- “Eachother” Grace Potter with Jackson Browne et al. Born in Vermont, Grace formed Grace Potter and the Nocturnals, recorded a few albums, then the band split and Grace went solo. I LOVE this song written during the early days of Covid quarantine about needing each other, especially during hard times. Like now.
- “Not Dark Yet” Shelby Lynne, Allison Moorer. Country singers and sisters Lynne and Moorer perform this terrific version of the Bob Dylan song off the album of the same name. I didn’t know they were sisters until I saw this album. Moorer was married to alt-country icon Steve Earle for 15 minutes. Wife number 8?
- “Universal Soldier ” Buffy Sainte-Marie. Indigenous Canadian-born singer/songwriter/activist wrote and recorded this anti-war song in 1964. She wrote the song in the basement of a coffeehouse in Toronto. Buffy attended UMASS, graduated with honors.
- “Simple Case of The Blues” Rosie Flores. Texas roots rocker Flores wrote and sings this gritty blues number. She lives in Austin where the city council declared August 31 “Rosie Flores Day.” I declared that day my wedding anniversary.
- “To Know Him Is to Love Him” Dolly Parton, Linda Ronstadt, Emmylou Harris. From their tremendous 1986 Trioalbum. This was written by Phil Spector and performed by him as part of his group, the Teddy Bears. He said he was inspired by these words that were on his father’s tombstone. Phil died this week. He was, ah, troubled. Plus a murderer.
- “Then You Can Tell Me Goodbye” Bettye Swann. Soul & R&B singer, born Betty Barton. She changed it to sound more exotic. I guess. This song was written by John D. Loudermilk and originally performed by the Casinos in 1962.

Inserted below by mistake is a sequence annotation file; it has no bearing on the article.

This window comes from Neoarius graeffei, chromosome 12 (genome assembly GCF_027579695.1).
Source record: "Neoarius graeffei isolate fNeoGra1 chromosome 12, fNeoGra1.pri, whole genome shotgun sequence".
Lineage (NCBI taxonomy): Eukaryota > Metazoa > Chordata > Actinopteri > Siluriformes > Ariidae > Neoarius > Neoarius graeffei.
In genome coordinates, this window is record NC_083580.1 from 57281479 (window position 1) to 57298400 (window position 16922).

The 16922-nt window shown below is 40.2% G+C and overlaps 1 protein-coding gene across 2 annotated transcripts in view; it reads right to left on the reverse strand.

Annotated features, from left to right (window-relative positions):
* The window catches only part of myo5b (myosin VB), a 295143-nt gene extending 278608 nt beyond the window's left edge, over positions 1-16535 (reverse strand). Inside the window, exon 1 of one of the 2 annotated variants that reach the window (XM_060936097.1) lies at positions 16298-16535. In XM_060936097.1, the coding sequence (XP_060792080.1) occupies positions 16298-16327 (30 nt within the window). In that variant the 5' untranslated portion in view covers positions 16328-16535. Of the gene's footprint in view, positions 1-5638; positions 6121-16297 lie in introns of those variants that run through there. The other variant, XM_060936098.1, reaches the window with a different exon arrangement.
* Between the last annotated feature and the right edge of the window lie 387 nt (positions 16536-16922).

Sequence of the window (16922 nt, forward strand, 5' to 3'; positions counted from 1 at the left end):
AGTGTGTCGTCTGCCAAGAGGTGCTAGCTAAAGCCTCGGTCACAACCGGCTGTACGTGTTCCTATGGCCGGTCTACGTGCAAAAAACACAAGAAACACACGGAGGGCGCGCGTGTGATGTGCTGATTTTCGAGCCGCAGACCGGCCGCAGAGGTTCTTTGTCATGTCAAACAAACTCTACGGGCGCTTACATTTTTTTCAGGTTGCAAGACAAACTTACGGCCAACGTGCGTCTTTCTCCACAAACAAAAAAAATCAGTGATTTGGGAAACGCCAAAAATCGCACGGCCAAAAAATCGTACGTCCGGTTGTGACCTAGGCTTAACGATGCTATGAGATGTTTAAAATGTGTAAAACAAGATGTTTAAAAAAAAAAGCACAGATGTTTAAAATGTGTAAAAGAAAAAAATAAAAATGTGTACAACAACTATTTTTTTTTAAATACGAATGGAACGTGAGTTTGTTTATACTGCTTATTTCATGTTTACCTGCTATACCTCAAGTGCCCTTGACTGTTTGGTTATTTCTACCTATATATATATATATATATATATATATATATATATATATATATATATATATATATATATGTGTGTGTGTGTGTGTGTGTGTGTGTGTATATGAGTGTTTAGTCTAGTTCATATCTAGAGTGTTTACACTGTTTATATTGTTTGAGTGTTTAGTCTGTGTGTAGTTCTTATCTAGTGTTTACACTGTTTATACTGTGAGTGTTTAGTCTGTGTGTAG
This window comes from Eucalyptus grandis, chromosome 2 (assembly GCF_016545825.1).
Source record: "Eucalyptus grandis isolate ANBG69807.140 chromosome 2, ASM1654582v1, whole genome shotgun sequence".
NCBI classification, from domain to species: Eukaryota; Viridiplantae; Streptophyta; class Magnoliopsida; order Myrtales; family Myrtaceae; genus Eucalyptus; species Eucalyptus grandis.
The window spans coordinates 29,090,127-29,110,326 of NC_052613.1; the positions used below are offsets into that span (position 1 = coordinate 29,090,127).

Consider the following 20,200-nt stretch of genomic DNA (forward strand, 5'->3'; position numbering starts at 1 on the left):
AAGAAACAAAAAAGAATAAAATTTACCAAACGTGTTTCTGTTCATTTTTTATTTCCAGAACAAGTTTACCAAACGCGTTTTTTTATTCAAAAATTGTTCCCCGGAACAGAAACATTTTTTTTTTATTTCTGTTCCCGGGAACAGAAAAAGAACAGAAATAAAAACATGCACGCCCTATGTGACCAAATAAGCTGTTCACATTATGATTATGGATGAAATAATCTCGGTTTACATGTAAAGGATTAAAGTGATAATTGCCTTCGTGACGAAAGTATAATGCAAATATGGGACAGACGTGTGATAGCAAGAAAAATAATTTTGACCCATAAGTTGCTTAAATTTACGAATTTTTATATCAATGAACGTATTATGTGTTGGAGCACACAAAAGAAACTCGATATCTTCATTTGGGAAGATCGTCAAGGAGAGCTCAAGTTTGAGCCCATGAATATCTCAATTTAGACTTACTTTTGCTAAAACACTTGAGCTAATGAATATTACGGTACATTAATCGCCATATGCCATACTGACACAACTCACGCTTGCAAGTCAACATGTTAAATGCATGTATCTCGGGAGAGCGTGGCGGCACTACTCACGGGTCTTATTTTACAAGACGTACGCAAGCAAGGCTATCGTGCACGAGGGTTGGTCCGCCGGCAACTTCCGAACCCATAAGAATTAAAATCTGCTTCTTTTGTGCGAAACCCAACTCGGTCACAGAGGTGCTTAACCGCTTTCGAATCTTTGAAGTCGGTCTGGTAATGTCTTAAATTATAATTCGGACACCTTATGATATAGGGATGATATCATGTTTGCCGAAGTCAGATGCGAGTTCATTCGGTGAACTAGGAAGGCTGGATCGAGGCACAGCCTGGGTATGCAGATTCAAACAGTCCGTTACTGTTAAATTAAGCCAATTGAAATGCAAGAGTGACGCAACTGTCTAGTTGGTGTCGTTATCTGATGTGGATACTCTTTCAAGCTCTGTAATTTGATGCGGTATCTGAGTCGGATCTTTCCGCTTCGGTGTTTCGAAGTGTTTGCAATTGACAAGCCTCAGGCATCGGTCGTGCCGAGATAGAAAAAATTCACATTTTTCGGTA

- “Good Kisser” Lake Street Dive. LOVE this band from Boston. Lead singer Rachael Price from Australia rips this song up. The secret to every marriage?
- “She’s Got You” Rhiannon Giddens. Fiddle player, singer, writer, member of the New Basement Tapes and the Carolina Chocolate Drops, Giddens is one of my absolute favorites. I love her cover of this 1961 hit originally recorded by Patsy Cline. This song is from Giddens’ album Tomorrow Is My Turn. That’s what we finally said on January 19.
- “The End of The World” Skeeter Davis. And that’s what we avoided on January 20. Kentuckian Skeeter, born Mary Francis Penick, sings this 1962 country classic written by Arthur Kent and Sylvia Dee. That recording studio featured a ton of all-star talent, including Chet Atkins who produced and Floyd Cramer who played piano.
And that’s it… a lovely, moody mix of all women artists, perfect for SGOTUS and Kamala.
Advice? Don’t Forget to Disinfect and… PLAY IT LOUD!
The link again: CLICK HERE.
I have no idea what Jarosz means in Polish.
August 31 is my wedding anniversary.
LAST WEEK’S POLL QUESTION:
Which “America” song do you prefer? Brother Ray’s “American the Beautiful” wins over S&G’s “America” in a shutout!
THIS WEEK’S POLL QUESTION:
Which second spouse do you like better, Doug after 2 days or Mother after 4 years?
Hey, thanks to everyone who “liked” last week’s INAUGURAL SOUNDS playlist. We hit a personal best of “likes” on Spotify.
Until next week,